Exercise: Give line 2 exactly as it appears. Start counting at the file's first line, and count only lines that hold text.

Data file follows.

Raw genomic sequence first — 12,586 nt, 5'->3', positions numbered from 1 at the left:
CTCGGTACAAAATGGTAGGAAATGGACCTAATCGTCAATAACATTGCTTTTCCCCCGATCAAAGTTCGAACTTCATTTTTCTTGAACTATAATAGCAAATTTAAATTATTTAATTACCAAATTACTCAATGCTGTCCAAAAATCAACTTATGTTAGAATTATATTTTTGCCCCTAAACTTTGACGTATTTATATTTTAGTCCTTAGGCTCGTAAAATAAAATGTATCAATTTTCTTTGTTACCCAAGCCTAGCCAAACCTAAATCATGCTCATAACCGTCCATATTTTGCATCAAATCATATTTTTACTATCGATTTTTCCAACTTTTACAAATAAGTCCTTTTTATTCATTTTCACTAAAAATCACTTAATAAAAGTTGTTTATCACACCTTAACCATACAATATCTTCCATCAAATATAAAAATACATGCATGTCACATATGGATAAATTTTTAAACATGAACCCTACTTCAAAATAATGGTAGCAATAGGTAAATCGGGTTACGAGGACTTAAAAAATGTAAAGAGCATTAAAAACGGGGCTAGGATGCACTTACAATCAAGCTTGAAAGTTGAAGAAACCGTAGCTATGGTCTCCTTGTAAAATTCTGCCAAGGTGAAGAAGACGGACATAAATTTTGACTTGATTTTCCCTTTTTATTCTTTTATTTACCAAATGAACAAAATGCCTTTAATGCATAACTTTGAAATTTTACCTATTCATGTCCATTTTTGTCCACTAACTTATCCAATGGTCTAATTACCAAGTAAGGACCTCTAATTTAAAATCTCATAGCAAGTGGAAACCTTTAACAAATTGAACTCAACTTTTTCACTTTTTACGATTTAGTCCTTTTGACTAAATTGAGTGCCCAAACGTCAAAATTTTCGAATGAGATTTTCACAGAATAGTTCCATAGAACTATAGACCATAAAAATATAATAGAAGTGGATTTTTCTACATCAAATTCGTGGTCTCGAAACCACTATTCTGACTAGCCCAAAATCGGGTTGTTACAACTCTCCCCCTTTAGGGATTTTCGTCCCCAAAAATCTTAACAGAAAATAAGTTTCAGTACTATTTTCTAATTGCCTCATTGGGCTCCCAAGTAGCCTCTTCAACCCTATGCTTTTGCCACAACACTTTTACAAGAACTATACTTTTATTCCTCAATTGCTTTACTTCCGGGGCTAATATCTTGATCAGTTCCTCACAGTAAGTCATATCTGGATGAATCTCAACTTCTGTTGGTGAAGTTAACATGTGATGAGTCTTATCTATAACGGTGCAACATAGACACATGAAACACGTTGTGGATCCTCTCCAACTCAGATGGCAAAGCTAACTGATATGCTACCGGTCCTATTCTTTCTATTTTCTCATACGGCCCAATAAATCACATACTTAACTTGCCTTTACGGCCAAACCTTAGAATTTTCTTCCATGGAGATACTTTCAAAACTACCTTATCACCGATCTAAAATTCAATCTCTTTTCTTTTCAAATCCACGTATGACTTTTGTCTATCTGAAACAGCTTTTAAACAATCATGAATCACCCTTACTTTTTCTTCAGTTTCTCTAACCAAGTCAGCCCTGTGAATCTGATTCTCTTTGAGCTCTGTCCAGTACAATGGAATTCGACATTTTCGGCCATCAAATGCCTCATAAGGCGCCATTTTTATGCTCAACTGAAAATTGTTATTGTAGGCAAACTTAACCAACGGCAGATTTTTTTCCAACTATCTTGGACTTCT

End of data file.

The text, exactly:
CTCGGTACAAAATGGTAGGAAATGGACCTAATCGTCAATAACATTGCTTTTCCCCCGATCAAAGTTCGAACTTCATTTTTCTTGAACTATAATAGCAAATTTAAATTATTTAATTACCAAATTACTCAATGCTGTCCAAAAATCAACTTATGTTAGAATTATATTTTTGCCCCTAAACTTTGACGTATTTATATTTTAGTCCTTAGGCTCGTAAAATAAAATGTATCAATTTTCTTTGTTACCCAAGCCTAGCCAAACCTAAATCATGCTCATAACCGTCCATATTTTGCATCAAATCATATTTTTACTATCGATTTTTCCAACTTTTACAAATAAGTCCTTTTTATTCATTTTCACTAAAAATCACTTAATAAAAGTTGTTTATCACACCTTAACCATACAATATCTTCCATCAAATATAAAAATACATGCATGTCACATATGGATAAATTTTTAAACATGAACCCTACTTCAAAATAATGGTAGCAATAGGTAAATCGGGTTACGAGGACTTAAAAAATGTAAAGAGCATTAAAAACGGGGCTAGGATGCACTTACAATCAAGCTTGAAAGTTGAAGAAACCGTAGCTATGGTCTCCTTGTAAAATTCTGCCAAGGTGAAGAAGACGGACATAAATTTTGACTTGATTTTCCCTTTTTATTCTTTTATTTACCAAATGAACAAAATGCCTTTAATGCATAACTTTGAAATTTTACCTATTCATGTCCATTTTTGTCCACTAACTTATCCAATGGTCTAATTACCAAGTAAGGACCTCTAATTTAAAATCTCATAGCAAGTGGAAACCTTTAACAAATTGAACTCAACTTTTTCACTTTTTACGATTTAGTCCTTTTGACTAAATTGAGTGCCCAAACGTCAAAATTTTCGAATGAGATTTTCACAGAATAGTTCCATAGAACTATAGACCATAAAAATATAATAGAAGTGGATTTTTCTACATCAAATTCGTGGTCTCGAAACCACTATTCTGACTAGCCCAAAATCGGGTTGTTACAACTCTCCCCCTTTAGGGATTTTCGTCCCCAAAAATCTTAACAGAAAATAAGTTTCAGTACTATTTTCTAATTGCCTCATTGGGCTCCCAAGTAGCCTCTTCAACCCTATGCTTTTGCCACAACACTTTTACAAGAACTATACTTTTATTCCTCAATTGCTTTACTTCCGGGGCTAATATCTTGATCAGTTCCTCACAGTAAGTCATATCTGGATGAATCTCAACTTCTGTTGGTGAAGTTAACATGTGATGAGTCTTATCTATAACGGTGCAACATAGACACATGAAACACGTTGTGGATCCTCTCCAACTCAGATGGCAAAGCTAACTGATATGCTACCGGTCCTATTCTTTCTATTTTCTCATACGGCCCAATAAATCACATACTTAACTTGCCTTTACGGCCAAACCTTAGAATTTTCTTCCATGGAGATACTTTCAAAACTACCTTATCACCGATCTAAAATTCAATCTCTTTTCTTTTCAAATCCACGTATGACTTTTGTCTATCTGAAACAGCTTTTAAACAATCATGAATCACCCTTACTTTTTCTTCAGTTTCTCTAACCAAGTCAGCCCTGTGAATCTGATTCTCTTTGAGCTCTGTCCAGTACAATGGAATTCGACATTTTCGGCCATCAAATGCCTCATAAGGCGCCATTTTTATGCTCAACTGAAAATTGTTATTGTAGGCAAACTTAACCAACGGCAGATTTTTTTCCAACTATCTTGGACTTCT